Dispute over Roman bones halts underpass
The contractors of Yefe Nof construction company received a direct order from Transport Ministry director-general Bentzi Salman to stop building a two level underpass at the eastern entrance to Acre-Safed.
The contractors of Yefe Nof construction company received a direct order from Transport Ministry director-general Bentzi Salman to stop building a two level underpass at the eastern entrance to Acre-Safed. The Acre Municipality says stopping the work has caused a number of problems, the greatest of which is the danger to life.
The stoppage was the result of heavy political pressure from the ultra-Orthodox community following the discovery of ancient graves. Meir Porush, MK (United Torah Judaism), led the move to stop construction of the road, which will pass beneath railroad tracks and which is essential both for safety and to ease traffic congestion at the main eastern entrance to Acre due to the passage of four trains an hour during rush hour.
Israel Antiquity Authority (IAA) archaeologists' explanations that the graves belong to Roman legionaries and not to Jews have fallen on deaf ears.
The work began about a year ago, with a budget of slightly over NIS 30 million. At the first stage of construction, road 85 was detoured via a dangerous curve several dozen meters north temporarily, and construction began on the underpass at the site of the original road. Preparation for a detour for the railroad track has also begun.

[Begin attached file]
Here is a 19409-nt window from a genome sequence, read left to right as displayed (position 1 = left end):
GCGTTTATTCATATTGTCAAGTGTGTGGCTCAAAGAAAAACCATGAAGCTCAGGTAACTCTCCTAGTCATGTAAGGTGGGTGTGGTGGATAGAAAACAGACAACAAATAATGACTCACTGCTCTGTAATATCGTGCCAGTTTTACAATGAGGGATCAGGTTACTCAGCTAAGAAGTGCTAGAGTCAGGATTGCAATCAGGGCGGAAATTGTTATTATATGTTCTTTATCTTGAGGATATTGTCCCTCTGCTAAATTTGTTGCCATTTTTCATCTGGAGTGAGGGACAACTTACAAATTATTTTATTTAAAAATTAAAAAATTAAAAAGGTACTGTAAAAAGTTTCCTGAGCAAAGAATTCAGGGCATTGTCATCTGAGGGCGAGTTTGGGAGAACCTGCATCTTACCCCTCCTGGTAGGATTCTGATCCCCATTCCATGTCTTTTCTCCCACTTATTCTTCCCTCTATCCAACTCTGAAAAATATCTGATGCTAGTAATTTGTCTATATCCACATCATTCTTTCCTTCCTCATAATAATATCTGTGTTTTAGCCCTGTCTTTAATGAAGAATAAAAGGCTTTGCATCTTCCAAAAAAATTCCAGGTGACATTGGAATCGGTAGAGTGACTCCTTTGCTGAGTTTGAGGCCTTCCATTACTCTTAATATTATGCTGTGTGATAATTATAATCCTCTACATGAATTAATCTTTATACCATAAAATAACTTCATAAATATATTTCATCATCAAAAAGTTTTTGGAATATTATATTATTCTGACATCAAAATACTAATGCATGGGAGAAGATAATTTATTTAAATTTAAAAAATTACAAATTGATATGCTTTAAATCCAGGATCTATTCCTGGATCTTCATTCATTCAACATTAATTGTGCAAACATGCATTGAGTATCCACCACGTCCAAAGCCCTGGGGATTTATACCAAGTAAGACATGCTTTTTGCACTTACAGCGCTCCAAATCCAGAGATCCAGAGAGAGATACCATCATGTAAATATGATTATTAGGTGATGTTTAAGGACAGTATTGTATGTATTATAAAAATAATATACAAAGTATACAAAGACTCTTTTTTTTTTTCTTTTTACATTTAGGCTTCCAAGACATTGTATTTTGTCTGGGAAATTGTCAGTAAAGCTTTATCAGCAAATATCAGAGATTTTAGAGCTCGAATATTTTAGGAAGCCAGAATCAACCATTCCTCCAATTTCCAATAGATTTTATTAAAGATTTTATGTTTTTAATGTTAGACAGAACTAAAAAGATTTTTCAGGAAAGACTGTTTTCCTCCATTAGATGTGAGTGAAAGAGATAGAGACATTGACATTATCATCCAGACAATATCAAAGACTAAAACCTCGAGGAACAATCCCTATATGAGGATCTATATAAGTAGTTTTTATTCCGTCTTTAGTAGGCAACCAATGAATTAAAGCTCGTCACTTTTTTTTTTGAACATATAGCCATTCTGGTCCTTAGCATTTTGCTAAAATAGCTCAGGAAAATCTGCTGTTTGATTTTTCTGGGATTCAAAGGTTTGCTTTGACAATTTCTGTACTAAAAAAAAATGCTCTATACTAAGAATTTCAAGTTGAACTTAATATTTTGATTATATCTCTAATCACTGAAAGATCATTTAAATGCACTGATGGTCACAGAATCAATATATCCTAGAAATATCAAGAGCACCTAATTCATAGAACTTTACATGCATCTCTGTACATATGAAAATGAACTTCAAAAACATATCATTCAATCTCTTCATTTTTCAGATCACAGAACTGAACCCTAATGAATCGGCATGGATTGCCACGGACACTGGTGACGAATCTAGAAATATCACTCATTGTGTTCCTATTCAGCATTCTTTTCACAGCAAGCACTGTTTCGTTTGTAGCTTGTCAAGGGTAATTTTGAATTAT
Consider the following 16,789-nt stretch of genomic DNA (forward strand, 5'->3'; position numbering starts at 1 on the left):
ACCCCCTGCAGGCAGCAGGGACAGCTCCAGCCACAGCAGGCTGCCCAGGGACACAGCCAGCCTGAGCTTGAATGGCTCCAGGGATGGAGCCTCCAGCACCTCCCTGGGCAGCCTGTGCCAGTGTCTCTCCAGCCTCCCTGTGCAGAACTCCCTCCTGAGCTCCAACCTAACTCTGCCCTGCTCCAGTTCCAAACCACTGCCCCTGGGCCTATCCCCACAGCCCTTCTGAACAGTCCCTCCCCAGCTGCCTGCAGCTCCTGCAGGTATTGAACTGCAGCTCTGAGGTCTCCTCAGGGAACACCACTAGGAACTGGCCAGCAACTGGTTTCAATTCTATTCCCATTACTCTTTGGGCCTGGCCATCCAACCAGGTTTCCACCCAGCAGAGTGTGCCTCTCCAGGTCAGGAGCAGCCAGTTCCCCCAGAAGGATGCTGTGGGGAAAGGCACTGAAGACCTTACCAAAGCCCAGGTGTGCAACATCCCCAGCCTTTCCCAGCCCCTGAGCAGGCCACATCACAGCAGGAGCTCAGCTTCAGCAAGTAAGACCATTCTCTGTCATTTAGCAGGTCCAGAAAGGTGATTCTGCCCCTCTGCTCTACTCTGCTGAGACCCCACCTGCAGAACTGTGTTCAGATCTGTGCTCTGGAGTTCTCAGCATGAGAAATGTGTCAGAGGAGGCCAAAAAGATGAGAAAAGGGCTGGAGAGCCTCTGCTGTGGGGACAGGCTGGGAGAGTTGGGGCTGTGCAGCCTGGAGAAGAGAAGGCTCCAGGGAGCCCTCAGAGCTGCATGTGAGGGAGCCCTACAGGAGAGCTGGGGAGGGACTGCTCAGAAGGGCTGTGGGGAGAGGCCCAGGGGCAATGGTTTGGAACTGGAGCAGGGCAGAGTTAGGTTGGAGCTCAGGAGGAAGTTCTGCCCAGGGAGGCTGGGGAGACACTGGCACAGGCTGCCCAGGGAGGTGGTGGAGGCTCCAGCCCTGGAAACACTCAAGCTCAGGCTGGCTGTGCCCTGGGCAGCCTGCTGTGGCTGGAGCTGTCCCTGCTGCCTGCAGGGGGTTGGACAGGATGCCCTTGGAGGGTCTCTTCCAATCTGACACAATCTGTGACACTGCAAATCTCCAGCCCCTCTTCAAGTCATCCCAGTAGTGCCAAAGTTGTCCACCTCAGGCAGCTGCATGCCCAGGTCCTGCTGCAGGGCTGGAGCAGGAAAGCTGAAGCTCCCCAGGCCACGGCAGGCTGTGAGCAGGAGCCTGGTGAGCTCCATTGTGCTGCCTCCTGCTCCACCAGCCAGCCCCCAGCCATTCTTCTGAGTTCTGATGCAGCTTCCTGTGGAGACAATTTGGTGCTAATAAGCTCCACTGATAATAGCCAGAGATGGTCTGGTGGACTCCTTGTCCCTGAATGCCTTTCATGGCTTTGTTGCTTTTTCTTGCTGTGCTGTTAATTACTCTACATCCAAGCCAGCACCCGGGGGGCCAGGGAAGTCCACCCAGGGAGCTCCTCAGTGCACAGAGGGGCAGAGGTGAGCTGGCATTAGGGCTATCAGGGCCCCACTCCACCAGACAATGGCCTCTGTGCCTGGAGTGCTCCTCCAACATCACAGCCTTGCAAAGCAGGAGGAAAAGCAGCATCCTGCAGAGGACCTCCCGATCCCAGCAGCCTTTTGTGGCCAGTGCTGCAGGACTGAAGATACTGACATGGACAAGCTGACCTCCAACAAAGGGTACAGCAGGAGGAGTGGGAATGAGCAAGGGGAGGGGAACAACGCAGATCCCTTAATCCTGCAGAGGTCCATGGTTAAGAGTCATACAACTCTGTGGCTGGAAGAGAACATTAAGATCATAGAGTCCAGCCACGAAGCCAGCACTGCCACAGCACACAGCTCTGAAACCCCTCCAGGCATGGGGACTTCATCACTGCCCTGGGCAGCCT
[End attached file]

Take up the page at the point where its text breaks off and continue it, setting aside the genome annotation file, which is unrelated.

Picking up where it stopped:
It is estimated that NIS 15 million have been invested so far in the project. However two months ago, as construction excavators reached a depth of a meter and a half, they began to discover remains of Hellentisic structures and of a Roman aqueduct, and archaeologists were called in.
IAI northern district archaeologist, Dror Barshad explained that the area was declared an antiquities site many years ago. A salvage dig was begun on the site in coordination with the construction company. The archaeologist in charge of the excavations, Yotam Tepper determined that the human remains were of Roman soldiers. This was based on artifacts, including pagan altars, a hoard of coins that was apparently a soldier's salary, and the fact that the bones were burned, which was not in keeping with Jewish tradition.
When the IAI reported the find to the Prime Minister's Office, responsible for the Religious Affairs Ministry as is customary, Rabbi David Shmidel of Atra Kadisha, an ultra-Orthodox association fighting the desecration of Jewish graves, got wind of the find. Rabbi Shmidel called on Porush and others, and the work was stopped.
"When this number of graves are discovered, even the slightest doubt that they may be Jewish should be enough. If a certain effort must be made, it should be made," Porush said, refering to the effort to find an alternative engineering solution.
Because Rabbi Shmidel says the graves do not fit a category of Jewish law that would allow them to be moved, a suggestion has been made to build a bridge rather than an underpass, at an additional cost of NIS 24 million.
"A bridge close to the neighborhood will be ugly. Plus, authorizing of planning for a bridge will take years. Is the danger supposed to remain until then?" Rotem asked.
The IAI's Barshad noted that the only body that can order the removal of the graves is the Transport Ministry. "In a month the rains will start and if a decision is not made soon, we will cover up everything with soil to protect it from destruction and vandalism."